Friday, September 7, 2007

And Coming in at Number 23 ...

This year Money Magazine’s list of 100 Best Places to Live for small towns included Hillsborough at number 23.

It’s fun to be included in this group, to look through the winning towns’ descriptions, and to see what the magazine has to say about Hillsborough and compare us to the other 99 choices.

Notice that I have used the word “fun.” It’s important to understand that these choices are not objective scientific studies designed by mathematicians and sociologists at recognized universities or research companies.

These largely subjective choices are made by the editors and writers of the magazine’s staff. The 100 change from year to year and are relatively evenly scattered in locations across the United States.

The main reason for the existence of this apparently popular annual feature article is to sell copies of Money Magazine by entertaining its readers with some general information while garnering free advertising for itself. [What a concept!]

Hillsborough puts a moving banner across its website with the Money Magazine name, the magazine's name and logo appear in our online e-news, and a wooden plaque publicizing the list hangs in front of the mayor during the televised meetings. More magazines are sold in the area, its name gets repeated over and over, and reprints are ordered. The same thing is happening in the other 99 towns.

Most of the adults who read the article are realists [or cynics] and understand what is being offered, but there some residents who are acting as though this is a serious scholarly study and are attempting to use the article politically.

With Hillsborough voting on a possible change of government in November, there are those opposing the change who are actually making the argument [ad nauseum] that our citizens should vote to keep our current form of government based on Hillsborough’s rating in Money Magazine. I can’t judge if they are serious or just funnin’ us. It’s scary and pathetic if they’re serious, so I’ll try to believe it’s all in fun.

I believe. I believe. I believe…

In 2005 the list’s top 25 contained Moorestown, Chatham, and Princeton and in 2006 it contained Parsippany-Troy Hills. None of them are on this year. So just have fun with this, let our township officials do some light-hearted boasting, and enjoy the 15 minutes of fame.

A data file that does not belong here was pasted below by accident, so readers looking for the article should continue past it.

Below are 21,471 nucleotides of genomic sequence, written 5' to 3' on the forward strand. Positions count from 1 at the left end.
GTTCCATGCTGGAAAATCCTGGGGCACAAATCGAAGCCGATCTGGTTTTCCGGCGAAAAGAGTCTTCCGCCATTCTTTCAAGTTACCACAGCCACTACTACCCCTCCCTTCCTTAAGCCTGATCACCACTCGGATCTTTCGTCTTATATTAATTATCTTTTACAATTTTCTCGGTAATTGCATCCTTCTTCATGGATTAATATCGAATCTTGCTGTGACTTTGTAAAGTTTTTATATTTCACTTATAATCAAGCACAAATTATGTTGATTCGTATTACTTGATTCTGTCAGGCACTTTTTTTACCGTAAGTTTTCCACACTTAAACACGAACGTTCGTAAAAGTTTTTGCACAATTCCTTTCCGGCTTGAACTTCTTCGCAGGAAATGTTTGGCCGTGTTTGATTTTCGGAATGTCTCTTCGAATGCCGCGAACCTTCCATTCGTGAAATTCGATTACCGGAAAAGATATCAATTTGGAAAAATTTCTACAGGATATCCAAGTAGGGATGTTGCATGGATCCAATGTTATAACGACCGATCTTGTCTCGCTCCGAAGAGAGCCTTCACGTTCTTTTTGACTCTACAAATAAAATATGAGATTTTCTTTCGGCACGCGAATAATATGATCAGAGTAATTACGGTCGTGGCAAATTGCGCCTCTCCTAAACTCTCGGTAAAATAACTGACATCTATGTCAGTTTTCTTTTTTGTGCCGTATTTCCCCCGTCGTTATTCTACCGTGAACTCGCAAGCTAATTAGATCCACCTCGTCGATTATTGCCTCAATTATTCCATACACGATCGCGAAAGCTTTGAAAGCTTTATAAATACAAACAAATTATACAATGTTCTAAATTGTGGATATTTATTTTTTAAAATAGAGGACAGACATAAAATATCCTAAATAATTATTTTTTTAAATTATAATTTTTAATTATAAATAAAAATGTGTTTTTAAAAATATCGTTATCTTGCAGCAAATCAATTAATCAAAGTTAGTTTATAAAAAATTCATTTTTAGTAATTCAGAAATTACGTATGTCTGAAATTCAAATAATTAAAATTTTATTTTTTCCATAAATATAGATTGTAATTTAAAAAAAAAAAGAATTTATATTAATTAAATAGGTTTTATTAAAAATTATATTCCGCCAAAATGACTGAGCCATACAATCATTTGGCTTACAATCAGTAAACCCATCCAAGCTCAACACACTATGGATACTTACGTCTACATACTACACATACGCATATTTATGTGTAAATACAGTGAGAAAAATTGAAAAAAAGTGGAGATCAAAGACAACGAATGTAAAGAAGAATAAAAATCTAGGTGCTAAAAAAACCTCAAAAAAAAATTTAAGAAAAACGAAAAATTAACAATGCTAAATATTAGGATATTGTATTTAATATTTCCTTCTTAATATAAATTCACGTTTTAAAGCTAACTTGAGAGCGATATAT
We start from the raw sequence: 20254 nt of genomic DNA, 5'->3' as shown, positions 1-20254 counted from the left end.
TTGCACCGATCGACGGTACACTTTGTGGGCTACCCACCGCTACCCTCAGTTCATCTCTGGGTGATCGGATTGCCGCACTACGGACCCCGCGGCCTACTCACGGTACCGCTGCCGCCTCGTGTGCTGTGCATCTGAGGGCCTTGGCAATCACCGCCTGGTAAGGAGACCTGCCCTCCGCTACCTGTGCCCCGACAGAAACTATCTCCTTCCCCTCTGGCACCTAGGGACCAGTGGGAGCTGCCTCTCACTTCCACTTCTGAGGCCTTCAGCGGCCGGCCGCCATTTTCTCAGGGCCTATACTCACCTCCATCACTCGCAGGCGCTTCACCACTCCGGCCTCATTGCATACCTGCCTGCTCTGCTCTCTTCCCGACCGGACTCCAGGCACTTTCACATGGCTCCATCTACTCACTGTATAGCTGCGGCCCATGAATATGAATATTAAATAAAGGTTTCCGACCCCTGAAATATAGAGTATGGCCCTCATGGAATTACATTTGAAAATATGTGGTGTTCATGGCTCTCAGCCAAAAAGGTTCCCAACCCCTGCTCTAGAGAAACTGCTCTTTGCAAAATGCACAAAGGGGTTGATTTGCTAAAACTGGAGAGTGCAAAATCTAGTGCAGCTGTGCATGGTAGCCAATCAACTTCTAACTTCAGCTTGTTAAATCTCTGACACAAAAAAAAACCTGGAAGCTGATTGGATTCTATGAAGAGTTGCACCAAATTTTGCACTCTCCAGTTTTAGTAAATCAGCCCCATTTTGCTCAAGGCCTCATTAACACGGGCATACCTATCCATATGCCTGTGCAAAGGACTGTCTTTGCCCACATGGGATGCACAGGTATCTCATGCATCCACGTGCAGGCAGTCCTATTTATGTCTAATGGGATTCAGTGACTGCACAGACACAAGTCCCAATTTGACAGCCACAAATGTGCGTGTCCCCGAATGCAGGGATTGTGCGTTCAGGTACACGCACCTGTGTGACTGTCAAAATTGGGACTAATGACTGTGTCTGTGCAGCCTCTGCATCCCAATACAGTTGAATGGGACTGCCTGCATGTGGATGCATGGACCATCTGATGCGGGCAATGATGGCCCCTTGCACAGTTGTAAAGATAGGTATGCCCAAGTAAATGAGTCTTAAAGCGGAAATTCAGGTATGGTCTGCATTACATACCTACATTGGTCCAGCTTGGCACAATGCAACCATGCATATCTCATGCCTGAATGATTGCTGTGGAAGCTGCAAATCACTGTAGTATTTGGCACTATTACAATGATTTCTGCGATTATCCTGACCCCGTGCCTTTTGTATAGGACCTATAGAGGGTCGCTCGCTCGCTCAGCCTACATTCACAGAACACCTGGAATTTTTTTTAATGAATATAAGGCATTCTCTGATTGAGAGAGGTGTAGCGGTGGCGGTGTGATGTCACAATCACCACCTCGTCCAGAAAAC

Monday, September 3, 2007

No Wards...just June, Wally, and the Beav

Unfortunately no matter which way Hillsborough’s change-of-government vote goes in November, wards will not be part of the result.

I say “unfortunately” because I was a little disappointed when Hillsborough’s residents voted two years ago against a change that, among other things, would have created ward representatives on the township committee.

Why did I support wards?

First, Hillsborough is physically large – 54 square miles – with several very different regions with different needs. Each area would have had its own representative on the township committee. The problems of the Sourland Mountain region can be very different from those of the PUD area.

Second, wards would have given residents who were willing to try government service a manageable way to dip their toes into the political pool. They only would have needed a few hundred signatures to run and could have started off slowly, gaining knowledge and confidence while serving the people of their own district.

Third, the current members of our committee seem to be residentially clustered in one area of the township giving the perception that other areas are underrepresented.

Those honest people who supported the continuation of the township committee form without wards because they sincerely thought it was best for Hillsborough had to have been disappointed that their victory was tainted by a “win” based on an anonymous groups use of an organized misinformation campaign to convince uninformed voters to vote against wards. They would have felt more vindicated if voters who clearly understood both choices voted to continue the current form. Their feeling of accomplishment had to have been tempered by the knowledge that it was not an entirely honestly won fight.

For those of us who liked the ward concept, it would have been easier to accept the “no” vote if the decision had been made by educated voters after careful deliberation based on their knowledge of the true merits and weaknesses of the two forms of government.

But, that is now a moot point. The attack on wards was so devious and thorough that the water in that well has been poisoned and wards are not included in the upcoming Charter Study Commission recommendation.


“There is a right kind and wrong kind of victory, just as there are wars for the right thing and wars that are wrong from every standpoint…” - Harry S. Truman (1884-1972)